The end of the journey

Dad is coming towards the end of his journey now. There is no turning back. The alarm clock dial has been turned. Who knows how long that journey will be is anybody’s guess but he has started to walk the path now and so far it is a hard rocky road…. for all of us but hardest of all for dad. It is not easy to know how hard it is for him because he does not complain much, nor even moan. In great pain, all he would say is “Aiyoh, can die from this pain.”  without much moaning or groaning.

When one of the nurses said “Come on, be a man” during an extremely painful bowel movement, he said “Why don’t you try to sit here and see?” When the doctor said “You must work harder. Work hard.” he said “It is easy for you to say.” He says all this as a matter of factly without getting emotional. That is the spirit of dad.

Dad is strong, brave and his mental will is there… but will his physical body keep up? We don’t know. A stroke followed quickly by an invasive medical procudure under ga, so much bleeding in between and a few blood transfusions and then followed by a surgery under ga all in one month. How much can the body withstand? An elderly body?

The other night when dad was bleeding a lot and the nurses were in a flurry calling the emergency at night, dad asked the nurses “Do people die this way?” and “Please call the doctor quickly”. Since it was night and a public holiday, I think, it took a while and dad mumbled “Don’t worry, God will take care.” When still no doctor was in sight, dad said “God is so slow. Nevermind, if its time to go then its time to go.”

The next day,  he was back to his old self, making everyone laugh. He had to fast in case of the need for an emergency surgery which he eventually had. He was parched but he could not even have a drop of water. All he could think about was coke and ice-cream and anything else thirst quenching. When we asked him what he was thinking about, he said he was trying to decide which is better “durians or pineapples”. When we asked him which was better? He said “coconut” much to the amusement of everyone.

The nurses like him because he is very funny. When they come to change him, he was talking to them about having coke and chocolate and vanilla ice-cream.

I could kick one nurse though. She was so insensitive. We were not sure whether to tell him he had to go for another surgery but she came and said loudly “Uncle, you are going for operation now hah.” and then right in front of him she started telling me about how long the operation will take and “touch wood lah if nothing happens, you should expect to wait 2-3 hours.”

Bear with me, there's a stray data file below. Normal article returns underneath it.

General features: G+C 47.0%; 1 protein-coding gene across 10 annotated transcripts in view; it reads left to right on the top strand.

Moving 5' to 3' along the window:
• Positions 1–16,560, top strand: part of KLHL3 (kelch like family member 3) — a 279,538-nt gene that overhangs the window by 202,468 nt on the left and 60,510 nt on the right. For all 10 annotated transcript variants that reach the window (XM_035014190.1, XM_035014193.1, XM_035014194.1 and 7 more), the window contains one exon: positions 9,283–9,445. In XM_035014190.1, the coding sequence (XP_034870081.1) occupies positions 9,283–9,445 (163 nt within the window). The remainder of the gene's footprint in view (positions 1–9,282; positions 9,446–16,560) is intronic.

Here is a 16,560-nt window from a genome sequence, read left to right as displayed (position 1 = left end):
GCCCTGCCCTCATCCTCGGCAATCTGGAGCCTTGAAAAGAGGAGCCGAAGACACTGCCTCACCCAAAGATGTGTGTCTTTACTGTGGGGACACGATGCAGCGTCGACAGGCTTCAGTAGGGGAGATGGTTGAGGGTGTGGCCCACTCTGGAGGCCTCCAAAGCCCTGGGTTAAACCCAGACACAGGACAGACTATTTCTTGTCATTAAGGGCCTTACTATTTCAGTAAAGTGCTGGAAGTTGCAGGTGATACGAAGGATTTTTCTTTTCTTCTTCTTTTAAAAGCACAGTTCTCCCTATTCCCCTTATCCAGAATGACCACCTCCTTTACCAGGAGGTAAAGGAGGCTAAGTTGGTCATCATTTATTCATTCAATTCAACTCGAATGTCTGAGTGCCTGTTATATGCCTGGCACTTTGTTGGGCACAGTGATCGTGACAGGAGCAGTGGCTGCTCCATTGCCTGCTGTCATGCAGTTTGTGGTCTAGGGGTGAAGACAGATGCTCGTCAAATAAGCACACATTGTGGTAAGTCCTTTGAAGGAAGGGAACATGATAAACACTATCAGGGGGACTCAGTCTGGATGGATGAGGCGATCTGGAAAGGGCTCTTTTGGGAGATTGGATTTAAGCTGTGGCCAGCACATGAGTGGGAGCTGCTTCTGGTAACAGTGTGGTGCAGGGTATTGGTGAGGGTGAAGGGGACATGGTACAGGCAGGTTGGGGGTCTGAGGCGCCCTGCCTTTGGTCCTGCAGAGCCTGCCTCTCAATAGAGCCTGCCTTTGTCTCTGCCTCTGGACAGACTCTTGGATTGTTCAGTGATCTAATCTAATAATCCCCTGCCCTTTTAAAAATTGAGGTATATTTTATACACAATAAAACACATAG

After that, dad started mumbling about wanting to eat, then sleep, then wake up to eat and sleep again and everything depends on luck. I said to him “daddy your luck is good so far” and he said “No.” Then he continued to say “Coke is the best” and I pointed to his nose and said “No, you are the best.” but even that could not bring on a smile. I have not seen him smile very much in this one month.

Dad is now recovering from a colostomy surgery. I hope that he will make good progress and be able to eat again soon. One step at a time. First, we have to stop the bleeding and get the bowels moving properly again even if it means a colostomy. Then, we get back to teaching him to swallow again (which was derailed by the impacted stools and bleeding problem), then only we get him to learn to use his limbs again. One step at a time. We dare not even think about going home yet even though dad has been at the hospital for a month now, from 2nd floor to 3rd floor to 5th floor, to 4th floor, to 6th floor moving around from ICU to normal ward, back to ICU, to normal ward to HDU (high dependancy unit), to OT back to HDU. All we can think about now is one step at a time.

Eldest sister is a bag of nervous energy. When she had to sign the consent letter for the surgery, she was shaking all over. It is certainly not easy at all. How do you sign a document that may take your father away from you? She and 2nd sister has been spending the most time with dad. There are 5 of us plus 2 sisters-in-law and a maid. We take turns making sure dad is not alone at any time so we can catch any emergency early. We have a record book so anyone who sits with dad will record any important things down and the next person continues. It is very useful indeed.

One day at a time. May we all have the strength to walk this final journey with dad one day at a time. Who knows maybe the days will turn into years. We are grateful for any time to see and touch him.


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2 thoughts on “The end of the journey

  1. I like the idea of having the record book. How come we never think of that….
    I had been through similar situations with my close families, my dad, my grandpa, and my brother. 2 downs, 1 still up and running….
    The most impartant things is to be positive at all times, taking care of our own self, i.e eat and rest well, so we have the energy and be alert to take care of the sick.

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